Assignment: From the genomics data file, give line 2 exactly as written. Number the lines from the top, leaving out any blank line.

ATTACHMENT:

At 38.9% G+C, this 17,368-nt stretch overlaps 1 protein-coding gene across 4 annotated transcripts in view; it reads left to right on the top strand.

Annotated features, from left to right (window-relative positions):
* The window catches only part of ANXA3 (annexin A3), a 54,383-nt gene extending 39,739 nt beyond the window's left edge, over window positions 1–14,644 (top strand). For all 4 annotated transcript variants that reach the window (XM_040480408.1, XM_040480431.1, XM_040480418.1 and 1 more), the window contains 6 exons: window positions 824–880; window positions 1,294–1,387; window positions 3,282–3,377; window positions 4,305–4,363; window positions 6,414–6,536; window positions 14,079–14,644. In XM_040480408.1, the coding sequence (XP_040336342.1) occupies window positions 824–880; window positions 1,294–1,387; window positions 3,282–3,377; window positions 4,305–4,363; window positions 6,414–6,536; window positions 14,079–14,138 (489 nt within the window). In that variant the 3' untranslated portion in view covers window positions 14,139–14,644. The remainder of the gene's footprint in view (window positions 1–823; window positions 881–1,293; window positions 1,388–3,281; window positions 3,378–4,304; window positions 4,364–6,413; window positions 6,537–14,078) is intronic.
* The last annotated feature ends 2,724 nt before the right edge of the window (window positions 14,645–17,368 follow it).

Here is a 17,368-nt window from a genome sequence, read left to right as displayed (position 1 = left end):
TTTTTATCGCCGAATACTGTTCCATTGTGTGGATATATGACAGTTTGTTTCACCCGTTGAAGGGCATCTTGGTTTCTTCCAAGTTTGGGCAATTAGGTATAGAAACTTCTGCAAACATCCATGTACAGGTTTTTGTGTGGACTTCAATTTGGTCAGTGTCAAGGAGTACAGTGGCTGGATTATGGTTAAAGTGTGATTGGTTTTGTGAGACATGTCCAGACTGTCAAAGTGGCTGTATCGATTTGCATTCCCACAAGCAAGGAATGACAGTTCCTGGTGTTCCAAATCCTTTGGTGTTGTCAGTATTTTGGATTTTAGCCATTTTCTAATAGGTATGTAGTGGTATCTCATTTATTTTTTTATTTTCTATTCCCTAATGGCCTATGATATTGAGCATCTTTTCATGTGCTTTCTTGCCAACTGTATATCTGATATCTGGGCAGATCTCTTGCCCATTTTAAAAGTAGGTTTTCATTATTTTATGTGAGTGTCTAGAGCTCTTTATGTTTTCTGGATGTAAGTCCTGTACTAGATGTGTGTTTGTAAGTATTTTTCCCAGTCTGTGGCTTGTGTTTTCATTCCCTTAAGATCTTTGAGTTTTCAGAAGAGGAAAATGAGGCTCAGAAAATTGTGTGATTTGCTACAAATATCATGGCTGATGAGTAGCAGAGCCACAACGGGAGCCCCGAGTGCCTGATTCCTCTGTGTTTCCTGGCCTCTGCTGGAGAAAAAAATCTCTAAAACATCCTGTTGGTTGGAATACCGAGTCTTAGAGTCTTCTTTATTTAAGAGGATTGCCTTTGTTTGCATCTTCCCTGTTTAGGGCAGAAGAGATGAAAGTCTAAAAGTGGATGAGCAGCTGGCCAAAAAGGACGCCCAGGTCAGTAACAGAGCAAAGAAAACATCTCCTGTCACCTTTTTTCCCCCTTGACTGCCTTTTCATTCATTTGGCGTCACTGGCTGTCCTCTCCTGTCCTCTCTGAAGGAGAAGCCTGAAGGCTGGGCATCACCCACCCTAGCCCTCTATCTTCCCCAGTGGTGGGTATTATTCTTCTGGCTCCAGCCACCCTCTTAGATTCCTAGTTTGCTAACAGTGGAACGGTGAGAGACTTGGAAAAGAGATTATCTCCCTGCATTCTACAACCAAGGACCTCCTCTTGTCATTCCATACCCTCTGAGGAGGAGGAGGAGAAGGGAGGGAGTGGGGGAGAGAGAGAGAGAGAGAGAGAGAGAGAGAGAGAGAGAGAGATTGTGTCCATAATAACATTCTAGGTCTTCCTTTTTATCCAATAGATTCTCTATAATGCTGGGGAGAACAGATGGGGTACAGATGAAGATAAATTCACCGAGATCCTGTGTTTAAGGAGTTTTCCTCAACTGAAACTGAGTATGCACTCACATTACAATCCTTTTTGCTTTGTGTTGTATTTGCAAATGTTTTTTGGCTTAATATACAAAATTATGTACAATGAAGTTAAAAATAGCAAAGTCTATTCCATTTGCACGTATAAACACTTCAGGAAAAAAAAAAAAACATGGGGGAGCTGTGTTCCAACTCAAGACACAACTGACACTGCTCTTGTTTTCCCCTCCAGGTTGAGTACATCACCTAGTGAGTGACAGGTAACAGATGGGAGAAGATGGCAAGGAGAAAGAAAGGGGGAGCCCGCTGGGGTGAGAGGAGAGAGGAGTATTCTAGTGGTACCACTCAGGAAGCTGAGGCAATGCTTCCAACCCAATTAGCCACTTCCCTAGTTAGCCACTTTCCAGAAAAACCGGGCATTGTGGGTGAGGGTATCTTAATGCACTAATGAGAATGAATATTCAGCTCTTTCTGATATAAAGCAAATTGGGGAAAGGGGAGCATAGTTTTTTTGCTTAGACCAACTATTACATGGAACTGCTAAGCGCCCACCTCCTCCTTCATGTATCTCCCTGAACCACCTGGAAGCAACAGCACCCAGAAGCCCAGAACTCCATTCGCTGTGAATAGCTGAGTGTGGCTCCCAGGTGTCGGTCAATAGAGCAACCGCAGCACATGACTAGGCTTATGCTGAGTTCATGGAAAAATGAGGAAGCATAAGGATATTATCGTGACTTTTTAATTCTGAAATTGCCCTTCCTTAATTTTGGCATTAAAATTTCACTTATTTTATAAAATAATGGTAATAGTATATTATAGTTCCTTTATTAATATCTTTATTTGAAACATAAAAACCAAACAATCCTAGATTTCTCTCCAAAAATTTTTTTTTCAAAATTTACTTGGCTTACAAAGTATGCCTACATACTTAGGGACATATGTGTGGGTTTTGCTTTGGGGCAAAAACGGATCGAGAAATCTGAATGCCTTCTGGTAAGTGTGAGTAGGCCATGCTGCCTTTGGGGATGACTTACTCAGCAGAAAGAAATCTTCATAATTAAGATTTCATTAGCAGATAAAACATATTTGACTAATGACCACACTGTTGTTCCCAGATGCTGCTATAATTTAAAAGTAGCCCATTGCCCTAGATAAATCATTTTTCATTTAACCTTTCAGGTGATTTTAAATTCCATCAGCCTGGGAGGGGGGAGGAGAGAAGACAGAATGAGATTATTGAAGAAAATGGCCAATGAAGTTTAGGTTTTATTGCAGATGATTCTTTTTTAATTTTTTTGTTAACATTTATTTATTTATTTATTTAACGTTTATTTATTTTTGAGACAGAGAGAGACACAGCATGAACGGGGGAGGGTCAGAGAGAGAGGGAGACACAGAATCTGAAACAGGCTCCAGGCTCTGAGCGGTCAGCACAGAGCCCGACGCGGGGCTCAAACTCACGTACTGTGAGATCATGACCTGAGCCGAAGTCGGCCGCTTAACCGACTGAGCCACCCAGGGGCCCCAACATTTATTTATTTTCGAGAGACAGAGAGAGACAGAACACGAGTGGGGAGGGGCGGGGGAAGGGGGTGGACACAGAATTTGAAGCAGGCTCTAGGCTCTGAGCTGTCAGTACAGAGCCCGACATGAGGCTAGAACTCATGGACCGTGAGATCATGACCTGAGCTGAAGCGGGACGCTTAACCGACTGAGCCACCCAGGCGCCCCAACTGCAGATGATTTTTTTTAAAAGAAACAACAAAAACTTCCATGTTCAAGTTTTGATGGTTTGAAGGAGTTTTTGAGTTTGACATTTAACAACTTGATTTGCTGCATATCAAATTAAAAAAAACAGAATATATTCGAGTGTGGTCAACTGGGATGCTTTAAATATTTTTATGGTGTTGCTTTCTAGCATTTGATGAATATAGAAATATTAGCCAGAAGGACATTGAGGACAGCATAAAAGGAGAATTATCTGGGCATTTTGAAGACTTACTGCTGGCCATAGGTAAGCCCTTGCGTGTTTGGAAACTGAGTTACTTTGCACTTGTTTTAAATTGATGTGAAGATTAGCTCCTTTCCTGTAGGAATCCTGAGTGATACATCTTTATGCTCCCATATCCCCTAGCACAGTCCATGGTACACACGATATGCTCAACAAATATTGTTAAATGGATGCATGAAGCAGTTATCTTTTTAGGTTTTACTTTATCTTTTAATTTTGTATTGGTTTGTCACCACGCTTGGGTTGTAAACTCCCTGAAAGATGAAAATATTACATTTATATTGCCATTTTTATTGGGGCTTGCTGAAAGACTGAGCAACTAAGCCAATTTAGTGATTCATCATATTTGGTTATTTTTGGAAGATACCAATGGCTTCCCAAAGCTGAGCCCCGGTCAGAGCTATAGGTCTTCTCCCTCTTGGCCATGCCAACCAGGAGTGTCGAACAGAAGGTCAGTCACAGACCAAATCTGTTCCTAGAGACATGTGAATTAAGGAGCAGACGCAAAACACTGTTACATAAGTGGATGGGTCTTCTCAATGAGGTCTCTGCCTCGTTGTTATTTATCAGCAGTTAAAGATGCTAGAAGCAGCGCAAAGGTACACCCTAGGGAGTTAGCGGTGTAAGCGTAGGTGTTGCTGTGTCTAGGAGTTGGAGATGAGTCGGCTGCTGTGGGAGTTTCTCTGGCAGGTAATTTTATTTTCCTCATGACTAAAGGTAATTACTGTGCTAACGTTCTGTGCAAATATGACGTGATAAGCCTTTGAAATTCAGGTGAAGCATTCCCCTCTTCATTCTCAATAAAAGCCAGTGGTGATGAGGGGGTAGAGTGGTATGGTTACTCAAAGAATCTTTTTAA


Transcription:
Annotated features, from left to right (window-relative positions):